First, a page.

Scientific studies have revealed that up to four in five of all men who use minoxidil see an end to their hair loss. Studies have also shown it is particularly effective when used by men who have experienced recent hair loss and thinning in the upper scalp and also for those males troubled by a receding hair line, which is recognised as one of the first indications of the onset of male pattern baldness.
The history of Minoxidil
Minoxidil is known as an antihypertensive vasodilator, although it was originally created in the 1950s in a bid to treat ulcers. It failed when it came to ulcer treatment but was found to have a use as a vasodilator. It was named minoxidil in 1963, and in 1979 it was approved as a treatment for high blood pressure.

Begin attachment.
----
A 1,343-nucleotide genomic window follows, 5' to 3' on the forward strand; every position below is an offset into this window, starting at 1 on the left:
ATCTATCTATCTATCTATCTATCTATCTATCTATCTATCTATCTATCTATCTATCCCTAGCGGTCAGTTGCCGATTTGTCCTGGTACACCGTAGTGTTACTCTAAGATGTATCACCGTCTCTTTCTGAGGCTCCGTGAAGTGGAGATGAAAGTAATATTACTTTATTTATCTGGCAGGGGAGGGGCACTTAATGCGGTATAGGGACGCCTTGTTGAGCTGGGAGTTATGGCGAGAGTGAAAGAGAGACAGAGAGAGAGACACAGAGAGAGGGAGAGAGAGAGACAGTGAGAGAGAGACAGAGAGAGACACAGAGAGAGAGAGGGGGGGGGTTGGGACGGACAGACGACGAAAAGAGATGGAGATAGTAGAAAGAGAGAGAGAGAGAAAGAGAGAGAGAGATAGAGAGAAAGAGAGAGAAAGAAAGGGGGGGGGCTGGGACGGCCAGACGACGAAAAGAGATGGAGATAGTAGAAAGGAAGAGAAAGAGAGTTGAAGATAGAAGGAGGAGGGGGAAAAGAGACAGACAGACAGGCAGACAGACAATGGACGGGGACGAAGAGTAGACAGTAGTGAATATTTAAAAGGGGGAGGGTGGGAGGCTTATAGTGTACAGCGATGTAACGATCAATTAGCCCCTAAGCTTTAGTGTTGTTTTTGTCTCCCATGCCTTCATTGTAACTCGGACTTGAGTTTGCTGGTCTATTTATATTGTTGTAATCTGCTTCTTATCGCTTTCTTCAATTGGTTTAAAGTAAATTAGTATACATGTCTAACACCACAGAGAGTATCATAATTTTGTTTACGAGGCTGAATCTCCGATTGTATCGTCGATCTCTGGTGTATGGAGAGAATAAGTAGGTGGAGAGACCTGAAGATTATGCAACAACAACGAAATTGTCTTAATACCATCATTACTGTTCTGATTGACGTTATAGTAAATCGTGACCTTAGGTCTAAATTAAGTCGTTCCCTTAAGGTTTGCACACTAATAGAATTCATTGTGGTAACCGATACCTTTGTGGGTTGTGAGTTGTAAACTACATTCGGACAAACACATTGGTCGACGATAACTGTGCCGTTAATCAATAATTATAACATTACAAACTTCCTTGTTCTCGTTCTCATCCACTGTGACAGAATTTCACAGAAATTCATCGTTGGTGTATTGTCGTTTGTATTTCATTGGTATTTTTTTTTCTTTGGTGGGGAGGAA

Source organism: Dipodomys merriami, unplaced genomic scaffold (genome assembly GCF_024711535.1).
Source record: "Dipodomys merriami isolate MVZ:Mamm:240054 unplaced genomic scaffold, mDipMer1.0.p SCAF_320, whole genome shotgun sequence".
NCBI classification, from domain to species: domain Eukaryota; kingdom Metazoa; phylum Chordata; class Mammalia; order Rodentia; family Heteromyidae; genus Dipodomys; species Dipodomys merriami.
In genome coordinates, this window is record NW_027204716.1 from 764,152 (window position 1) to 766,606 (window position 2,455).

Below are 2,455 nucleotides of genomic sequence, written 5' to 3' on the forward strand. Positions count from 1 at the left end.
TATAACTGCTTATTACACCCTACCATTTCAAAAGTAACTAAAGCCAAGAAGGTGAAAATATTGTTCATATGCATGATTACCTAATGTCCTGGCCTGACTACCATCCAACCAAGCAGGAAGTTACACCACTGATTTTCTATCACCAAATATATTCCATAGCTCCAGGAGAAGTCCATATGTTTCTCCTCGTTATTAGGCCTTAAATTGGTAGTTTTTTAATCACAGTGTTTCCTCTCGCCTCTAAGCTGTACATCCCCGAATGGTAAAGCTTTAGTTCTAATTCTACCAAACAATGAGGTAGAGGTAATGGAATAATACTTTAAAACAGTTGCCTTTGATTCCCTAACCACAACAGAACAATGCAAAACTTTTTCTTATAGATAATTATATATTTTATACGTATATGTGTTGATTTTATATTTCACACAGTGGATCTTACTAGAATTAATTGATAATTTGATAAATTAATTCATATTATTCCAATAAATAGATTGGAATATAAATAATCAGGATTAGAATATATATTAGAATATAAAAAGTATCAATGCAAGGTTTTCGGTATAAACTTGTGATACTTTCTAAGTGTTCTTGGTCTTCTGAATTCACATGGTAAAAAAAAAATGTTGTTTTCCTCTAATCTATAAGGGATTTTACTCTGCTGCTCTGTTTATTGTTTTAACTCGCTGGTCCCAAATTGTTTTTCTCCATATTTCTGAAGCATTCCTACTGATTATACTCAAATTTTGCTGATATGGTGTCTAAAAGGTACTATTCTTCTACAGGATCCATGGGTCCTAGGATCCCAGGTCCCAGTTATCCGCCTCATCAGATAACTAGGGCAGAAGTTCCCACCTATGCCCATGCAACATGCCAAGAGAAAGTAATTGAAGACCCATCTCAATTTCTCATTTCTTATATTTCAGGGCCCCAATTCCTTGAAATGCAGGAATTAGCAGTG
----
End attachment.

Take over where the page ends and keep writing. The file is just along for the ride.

Then, in 1988, it was officially approved as a treatment for baldness and was later granted approval to be sold as an over-the-counter treatment.
DHT blockers explained
DHT is widely accepted as a main culprit in hair loss, with some figures claiming it is responsible for as many as 95 per cent of cases. This is why blockers are seen as an effective form of treatment.
Blocking DHT can be achieved in a variety of ways, including stopping it from attaching itself to hair follicle receptors, reducing its production, lowering production of the enzyme responsible for changing testosterone to DHT, and lowering substances that can create this enzyme, including cholesterol.
Preventing DHT from damaging hair follicles can be the key to preventing hair loss in the long term, as damaged follicles are known to produce thinner and less hair until they cease to function completely.
Drugs such as Propecia are sold as DHT blockers. These can work by blocking the 5 alpha-reductase enzyme but can have side effects such as a reduced libido in men and erectile problems. Natural DHT blockers are available as an alternative and can work in a variety of ways to prevent DHT from contributing to hair loss.